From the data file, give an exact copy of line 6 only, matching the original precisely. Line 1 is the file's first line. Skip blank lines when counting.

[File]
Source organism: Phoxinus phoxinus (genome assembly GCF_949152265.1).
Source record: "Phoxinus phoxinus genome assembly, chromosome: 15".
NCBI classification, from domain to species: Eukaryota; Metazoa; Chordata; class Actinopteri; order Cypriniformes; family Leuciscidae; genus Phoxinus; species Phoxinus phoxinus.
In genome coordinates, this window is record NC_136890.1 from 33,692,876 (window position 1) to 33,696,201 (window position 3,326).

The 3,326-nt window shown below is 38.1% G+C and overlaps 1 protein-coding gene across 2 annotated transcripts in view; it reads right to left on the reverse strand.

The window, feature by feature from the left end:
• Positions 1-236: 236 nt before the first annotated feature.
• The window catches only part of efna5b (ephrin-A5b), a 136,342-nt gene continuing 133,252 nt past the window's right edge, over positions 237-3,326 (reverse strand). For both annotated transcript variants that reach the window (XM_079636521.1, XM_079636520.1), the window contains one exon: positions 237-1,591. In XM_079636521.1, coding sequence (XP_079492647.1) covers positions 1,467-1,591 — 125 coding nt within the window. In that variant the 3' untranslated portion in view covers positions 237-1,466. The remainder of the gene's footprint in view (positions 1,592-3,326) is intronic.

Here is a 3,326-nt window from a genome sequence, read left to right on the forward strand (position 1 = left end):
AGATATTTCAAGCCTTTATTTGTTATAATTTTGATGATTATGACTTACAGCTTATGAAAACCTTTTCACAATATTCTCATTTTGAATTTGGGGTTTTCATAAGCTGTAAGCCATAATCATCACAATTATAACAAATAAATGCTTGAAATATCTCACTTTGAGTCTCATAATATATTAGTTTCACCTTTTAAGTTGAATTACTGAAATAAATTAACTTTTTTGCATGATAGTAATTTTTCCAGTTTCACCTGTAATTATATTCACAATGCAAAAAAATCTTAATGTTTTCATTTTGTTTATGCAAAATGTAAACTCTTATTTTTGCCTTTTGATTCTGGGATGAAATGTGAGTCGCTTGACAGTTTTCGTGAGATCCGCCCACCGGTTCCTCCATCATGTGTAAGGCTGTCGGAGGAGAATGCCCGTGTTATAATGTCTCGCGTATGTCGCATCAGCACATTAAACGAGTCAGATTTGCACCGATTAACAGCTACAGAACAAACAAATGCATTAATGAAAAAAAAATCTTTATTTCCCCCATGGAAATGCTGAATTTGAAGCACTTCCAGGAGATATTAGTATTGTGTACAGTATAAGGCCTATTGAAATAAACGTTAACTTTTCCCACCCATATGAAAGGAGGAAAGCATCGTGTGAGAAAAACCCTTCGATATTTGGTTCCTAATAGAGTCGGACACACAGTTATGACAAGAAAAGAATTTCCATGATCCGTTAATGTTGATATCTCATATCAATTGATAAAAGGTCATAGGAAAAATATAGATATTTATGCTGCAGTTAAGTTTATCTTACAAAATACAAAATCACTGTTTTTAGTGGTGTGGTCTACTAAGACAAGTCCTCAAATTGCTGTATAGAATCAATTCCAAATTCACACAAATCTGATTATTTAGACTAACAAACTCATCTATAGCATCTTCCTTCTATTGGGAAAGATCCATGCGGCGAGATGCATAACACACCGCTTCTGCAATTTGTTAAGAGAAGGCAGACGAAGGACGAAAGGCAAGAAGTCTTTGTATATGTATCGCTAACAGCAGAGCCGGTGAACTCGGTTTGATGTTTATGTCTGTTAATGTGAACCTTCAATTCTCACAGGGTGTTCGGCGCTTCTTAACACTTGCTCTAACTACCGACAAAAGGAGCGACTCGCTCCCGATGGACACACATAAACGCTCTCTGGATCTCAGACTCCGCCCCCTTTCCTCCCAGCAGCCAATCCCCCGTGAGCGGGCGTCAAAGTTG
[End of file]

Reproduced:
The window, feature by feature from the left end: